Operation Desert Storm
February 3, 2018
The Sahara Desert at sunrise is truly spectacular. The colors you encounter and the shadows of the sand dunes make it look like a scene from a movie.
We had an awesome drive… until a sand storm hit us. On top of the fact that we were driving through some really depressive towns in the middle of nowhere, the wind started to get far stronger. It got to the point where it was hard to see where the road was, as the sand was completely covering it. when it was blown over.
We arrived at the border around noon and as usual in Western Africa, were met by another helper. He actually was quite helpful though, running in and out of customs offices for us and at the end asking for only €20 per car. I thought this was worth it, but the fact that we didn’t ask him – he just started to run around with our passports – meant that we were put in a situation where we would eventually have had to pay for his services regardless, even if he had asked for €100. Luckily, that didn’t happen.
Now we were back in the lawless land of non-Morocco controlled Western Sahara, where even roads don’t exist. We drove past the insurance-fraud-car-wrecks again, and after a 3.5-mile drive, we started the long, bureaucratic process of entering Morocco again. This required a new D-16 TER form, customs checks, and 3 million stamps on an equal number of documents, but after about an hour we were on our way to Dakhla.
In the same way as when we were driving south, entering ‘Morocco’ again (or as it should truthfully be called, Western Sahara) was a relief after Mauritania; it just seemed friendlier and much more developed.
We stopped for a photo at the Tropic of Cancer and soon arrived in Dakhla. Evelin and I decided to have a rest there, so we checked into a cheap hotel, the Dar Dakhla. It’s a very basic hotel, but good value, and while it would have been great to camp instead, we thought it was just too cold and windy to do so.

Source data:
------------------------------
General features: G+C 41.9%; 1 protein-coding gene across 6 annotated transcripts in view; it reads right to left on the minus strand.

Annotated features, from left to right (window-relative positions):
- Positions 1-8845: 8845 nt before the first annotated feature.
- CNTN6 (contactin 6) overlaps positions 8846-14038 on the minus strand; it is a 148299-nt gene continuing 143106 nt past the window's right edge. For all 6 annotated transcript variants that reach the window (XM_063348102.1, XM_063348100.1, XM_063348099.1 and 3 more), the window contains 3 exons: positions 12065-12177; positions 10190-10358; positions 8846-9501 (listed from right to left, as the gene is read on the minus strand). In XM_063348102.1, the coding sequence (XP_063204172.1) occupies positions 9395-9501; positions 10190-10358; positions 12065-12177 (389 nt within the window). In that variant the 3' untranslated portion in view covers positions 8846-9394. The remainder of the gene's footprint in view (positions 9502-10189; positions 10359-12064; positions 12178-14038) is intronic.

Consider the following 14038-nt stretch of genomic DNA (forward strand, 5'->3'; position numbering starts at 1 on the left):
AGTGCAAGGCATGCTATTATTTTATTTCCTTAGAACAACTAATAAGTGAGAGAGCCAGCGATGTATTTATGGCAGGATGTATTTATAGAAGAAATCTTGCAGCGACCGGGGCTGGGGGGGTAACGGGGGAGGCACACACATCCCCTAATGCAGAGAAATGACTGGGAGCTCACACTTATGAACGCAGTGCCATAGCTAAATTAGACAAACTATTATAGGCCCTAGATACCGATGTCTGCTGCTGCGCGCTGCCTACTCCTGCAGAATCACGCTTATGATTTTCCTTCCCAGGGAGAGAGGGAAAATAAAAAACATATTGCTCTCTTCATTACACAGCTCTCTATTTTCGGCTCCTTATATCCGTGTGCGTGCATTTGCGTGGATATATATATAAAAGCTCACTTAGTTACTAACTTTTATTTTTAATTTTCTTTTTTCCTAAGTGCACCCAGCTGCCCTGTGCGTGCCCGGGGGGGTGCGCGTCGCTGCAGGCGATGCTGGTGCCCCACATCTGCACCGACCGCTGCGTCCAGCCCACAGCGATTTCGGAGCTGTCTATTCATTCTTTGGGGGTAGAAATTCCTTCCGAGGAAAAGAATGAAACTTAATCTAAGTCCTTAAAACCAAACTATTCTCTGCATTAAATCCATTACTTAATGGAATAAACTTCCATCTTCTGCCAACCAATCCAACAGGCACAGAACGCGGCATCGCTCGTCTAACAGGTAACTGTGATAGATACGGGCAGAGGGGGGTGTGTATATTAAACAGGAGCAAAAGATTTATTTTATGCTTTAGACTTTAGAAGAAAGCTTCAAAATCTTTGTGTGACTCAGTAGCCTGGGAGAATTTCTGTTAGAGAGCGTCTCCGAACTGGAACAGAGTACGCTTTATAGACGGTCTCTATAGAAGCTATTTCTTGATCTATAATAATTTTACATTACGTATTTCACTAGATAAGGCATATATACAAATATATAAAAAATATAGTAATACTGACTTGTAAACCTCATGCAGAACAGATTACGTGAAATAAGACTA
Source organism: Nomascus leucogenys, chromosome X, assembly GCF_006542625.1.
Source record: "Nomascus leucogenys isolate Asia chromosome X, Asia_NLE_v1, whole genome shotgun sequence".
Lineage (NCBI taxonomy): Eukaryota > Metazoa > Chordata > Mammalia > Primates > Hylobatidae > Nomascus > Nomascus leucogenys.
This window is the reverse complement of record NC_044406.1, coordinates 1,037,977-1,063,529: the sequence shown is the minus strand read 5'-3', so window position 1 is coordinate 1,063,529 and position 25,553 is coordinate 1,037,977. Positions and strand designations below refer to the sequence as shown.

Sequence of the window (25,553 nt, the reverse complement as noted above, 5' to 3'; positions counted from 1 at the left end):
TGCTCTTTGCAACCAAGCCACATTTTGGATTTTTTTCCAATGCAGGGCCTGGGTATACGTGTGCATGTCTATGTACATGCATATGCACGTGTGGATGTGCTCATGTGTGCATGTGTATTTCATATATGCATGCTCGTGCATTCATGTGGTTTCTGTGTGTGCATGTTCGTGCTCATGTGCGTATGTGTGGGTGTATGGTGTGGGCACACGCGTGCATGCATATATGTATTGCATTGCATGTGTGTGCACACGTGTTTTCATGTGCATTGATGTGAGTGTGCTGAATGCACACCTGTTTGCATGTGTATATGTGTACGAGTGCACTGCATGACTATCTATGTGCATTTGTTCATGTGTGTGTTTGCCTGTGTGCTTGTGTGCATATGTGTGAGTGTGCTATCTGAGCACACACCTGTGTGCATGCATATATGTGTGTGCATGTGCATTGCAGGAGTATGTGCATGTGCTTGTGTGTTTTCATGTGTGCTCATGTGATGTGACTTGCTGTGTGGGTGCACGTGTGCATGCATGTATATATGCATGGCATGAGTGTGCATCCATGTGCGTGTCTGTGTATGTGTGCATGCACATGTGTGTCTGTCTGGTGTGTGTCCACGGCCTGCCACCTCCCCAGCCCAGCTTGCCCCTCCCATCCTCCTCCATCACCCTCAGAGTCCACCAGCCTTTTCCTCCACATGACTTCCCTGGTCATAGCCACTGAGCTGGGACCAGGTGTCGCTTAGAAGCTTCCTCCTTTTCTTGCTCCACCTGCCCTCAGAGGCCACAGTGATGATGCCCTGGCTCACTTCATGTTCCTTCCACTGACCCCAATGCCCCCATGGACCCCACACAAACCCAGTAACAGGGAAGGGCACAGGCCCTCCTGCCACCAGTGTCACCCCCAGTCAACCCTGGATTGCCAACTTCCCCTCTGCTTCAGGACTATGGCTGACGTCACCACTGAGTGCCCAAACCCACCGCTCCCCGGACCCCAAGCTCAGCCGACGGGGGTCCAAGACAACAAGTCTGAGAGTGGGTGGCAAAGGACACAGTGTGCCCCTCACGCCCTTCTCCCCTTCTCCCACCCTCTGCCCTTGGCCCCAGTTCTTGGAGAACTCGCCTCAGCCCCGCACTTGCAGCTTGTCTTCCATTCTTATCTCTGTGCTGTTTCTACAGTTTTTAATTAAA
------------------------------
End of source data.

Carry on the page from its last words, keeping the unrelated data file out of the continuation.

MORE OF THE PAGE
We said goodbye to the Porsche, as Mate and Aliz decided to drive through the night. Mate had a meeting to get back home, and since they couldn’t sell the Cayenne in Banjul they now had to make good progress while driving home. We only found out later that the driveshaft in the Porsche just gave up, and they had to do a major repair in a workshop around Agadir. They then had to fly back home to make it to the meeting on time, so at the point of writing this, the Porsche is still waiting for Mate and Aliz to return to Morocco so that they can drive back someday.
Ferenc Elekes has been a devout Overlanding enthusiast for many years. During that time, Ferenc has explored 75 countries on six continents, with overland travel involved in 40 countries on three continents. From his trusty 2006 Toyota Land Cruiser Prado with a roof-top tent, he’s blogged about experiences that can only be found in the remotest regions on Earth. Along the way, he's gained in-depth knowledge of the novel challenges overlanders encounter and practical ways to meet them. On his website, he shares informed opinions about everything from the best overland gear to how to get a vehicle unstuck. Ferenc has also written for Ih8mud, the Expedition Portal, the Overland Journal, and he is often invited as a guest to outdoors-related podcasts.
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